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Publisher's Summary

“To control the production of wealth is to control human life itself.”  

In this 1912 classic, wide-ranging polemicist Hilaire Belloc presents a new economic history of Europe and makes his case for "Distributism", the author’s answer to the instability of capitalism and the stringency of socialism.   

Belloc outlines the major economic transitions through the history of the West, arguing that the civilization began as servile and dependent upon slavery and only emerged with the advent of the Christian faith. The Middle Ages are highlighted as the optimal condition, marked by a fair distribution of property.  

According to Belloc, distributism failed as a result of the government’s dissolution of monasteries, which led to the development of the unstable capitalist and socialist states.  

Largely regarded as one of Belloc’s most compelling works, and certainly one of the more controversial, The Servile State serves as a paragon in unconventional thinking and Belloc’s signature lucid prose.

Public Domain (P)2018 New Classic Books

What listeners say about The Servile State

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  • jsewell
  • 08-02-2021

Rough narrator

The book itself is fine. The reading of it is awful. The narrator often substitutes the wrong word for the one on the page or even adds or omits “un-“ in front of a word, which makes the sentence mean the opposite of the author’s original intention. I listened along with the text, and I’m glad I did. Otherwise I would have misunderstood some of the book at the fault of the narrator’s misreading.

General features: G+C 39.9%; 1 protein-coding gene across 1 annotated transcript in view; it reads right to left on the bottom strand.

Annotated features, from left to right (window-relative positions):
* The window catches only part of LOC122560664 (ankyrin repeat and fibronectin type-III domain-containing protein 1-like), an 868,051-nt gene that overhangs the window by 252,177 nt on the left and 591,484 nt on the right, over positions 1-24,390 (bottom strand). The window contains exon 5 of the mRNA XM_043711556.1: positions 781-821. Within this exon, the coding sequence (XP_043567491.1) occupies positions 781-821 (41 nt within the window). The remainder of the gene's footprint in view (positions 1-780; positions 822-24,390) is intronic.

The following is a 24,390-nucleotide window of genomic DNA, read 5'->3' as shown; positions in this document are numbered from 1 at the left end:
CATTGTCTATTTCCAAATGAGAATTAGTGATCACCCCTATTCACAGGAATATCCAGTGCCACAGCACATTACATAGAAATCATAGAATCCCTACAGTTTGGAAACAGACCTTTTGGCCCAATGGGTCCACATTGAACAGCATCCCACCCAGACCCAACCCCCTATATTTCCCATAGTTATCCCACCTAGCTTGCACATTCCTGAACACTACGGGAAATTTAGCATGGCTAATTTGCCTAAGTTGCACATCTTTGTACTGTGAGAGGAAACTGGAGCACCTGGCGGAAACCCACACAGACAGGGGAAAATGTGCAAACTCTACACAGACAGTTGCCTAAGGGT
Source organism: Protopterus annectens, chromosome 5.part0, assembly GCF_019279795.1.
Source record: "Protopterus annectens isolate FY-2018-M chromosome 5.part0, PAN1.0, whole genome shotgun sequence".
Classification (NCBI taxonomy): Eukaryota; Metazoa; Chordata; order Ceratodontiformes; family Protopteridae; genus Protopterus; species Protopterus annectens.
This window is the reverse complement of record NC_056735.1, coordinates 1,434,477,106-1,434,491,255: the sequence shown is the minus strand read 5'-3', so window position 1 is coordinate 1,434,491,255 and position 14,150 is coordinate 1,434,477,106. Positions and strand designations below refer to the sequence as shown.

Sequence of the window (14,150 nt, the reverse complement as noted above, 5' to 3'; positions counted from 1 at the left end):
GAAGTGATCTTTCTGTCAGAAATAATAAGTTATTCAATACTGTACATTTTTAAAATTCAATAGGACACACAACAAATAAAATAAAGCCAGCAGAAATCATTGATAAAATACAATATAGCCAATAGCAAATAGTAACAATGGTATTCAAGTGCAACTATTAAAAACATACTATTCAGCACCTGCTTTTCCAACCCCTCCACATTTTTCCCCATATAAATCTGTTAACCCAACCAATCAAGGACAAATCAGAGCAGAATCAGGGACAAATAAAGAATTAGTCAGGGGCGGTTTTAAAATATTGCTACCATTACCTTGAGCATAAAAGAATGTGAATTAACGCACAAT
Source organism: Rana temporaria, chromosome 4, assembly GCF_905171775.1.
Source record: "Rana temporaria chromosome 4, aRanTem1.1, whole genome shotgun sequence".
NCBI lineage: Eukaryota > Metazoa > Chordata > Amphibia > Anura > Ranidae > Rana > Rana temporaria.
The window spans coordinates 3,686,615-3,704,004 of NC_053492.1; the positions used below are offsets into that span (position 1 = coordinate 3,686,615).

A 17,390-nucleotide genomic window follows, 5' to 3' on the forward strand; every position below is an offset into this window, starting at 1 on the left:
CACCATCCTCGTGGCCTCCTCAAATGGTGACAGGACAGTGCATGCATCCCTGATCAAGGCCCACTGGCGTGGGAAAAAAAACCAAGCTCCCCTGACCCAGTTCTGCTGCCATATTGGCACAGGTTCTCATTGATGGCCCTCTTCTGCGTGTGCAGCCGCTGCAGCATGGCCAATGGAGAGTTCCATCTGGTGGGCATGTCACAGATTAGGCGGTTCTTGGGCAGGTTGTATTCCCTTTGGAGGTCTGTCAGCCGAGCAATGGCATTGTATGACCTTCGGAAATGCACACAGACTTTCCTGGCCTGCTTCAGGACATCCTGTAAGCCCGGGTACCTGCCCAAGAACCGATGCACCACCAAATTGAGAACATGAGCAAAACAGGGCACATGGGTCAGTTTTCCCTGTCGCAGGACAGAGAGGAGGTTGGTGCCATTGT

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  • C. Saylor
  • 20-06-2020

Belloc brilliant, reader rotten

Belloc, writing in 1912, was prescient. He foresaw that socialism, because it works with the grain of the culture of capitalism, must end by aiding capitalism (as B defined it). We can see now (2020), that in spite of efforts in the 30's to create stability in the way B anticipated, instability remains and the culmination of the truly servile state looms larger than ever.

The problem with this audio book is the reader's wooden performance. He gives the impression of not understanding the words he is reading.

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  • Stephen Barker
  • 27-10-2019

Rough listen

Narrator's delivery was flat and it often sounded like he didn't understand what he was reading

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  • Gustavo Z.
  • 14-02-2019

Awful narration! Get someone else

This Jackson Moss reads very much like an automated service. Mostly monotone, poor inflection if at all, and no overall flow. His speech is pedantic, making sure to carve out words. Missing the forrest for the trees. What a shame as the book is great.

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